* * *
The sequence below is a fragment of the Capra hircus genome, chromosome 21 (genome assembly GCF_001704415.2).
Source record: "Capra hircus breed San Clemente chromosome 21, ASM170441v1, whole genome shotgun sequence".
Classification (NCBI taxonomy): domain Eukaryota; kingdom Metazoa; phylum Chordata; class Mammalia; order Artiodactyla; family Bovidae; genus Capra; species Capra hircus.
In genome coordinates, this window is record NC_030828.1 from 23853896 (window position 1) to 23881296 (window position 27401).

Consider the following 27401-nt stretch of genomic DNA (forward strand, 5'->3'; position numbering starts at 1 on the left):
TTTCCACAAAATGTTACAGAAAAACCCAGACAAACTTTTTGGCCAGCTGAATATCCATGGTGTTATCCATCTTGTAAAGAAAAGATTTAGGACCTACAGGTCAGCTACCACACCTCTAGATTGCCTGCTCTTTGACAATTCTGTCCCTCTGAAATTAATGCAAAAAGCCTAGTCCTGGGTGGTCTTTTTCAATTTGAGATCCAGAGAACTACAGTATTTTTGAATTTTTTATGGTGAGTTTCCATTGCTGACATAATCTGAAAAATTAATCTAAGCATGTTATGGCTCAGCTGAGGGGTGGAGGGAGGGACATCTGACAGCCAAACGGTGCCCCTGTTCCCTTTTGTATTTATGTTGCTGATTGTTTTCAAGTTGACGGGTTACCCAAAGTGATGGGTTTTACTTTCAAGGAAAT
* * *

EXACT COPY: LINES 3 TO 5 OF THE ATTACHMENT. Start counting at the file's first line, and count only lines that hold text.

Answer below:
Classification (NCBI taxonomy): domain Eukaryota; kingdom Metazoa; phylum Chordata; class Mammalia; order Artiodactyla; family Bovidae; genus Capra; species Capra hircus.
In genome coordinates, this window is record NC_030828.1 from 23853896 (window position 1) to 23881296 (window position 27401).

Consider the following 27401-nt stretch of genomic DNA (forward strand, 5'->3'; position numbering starts at 1 on the left):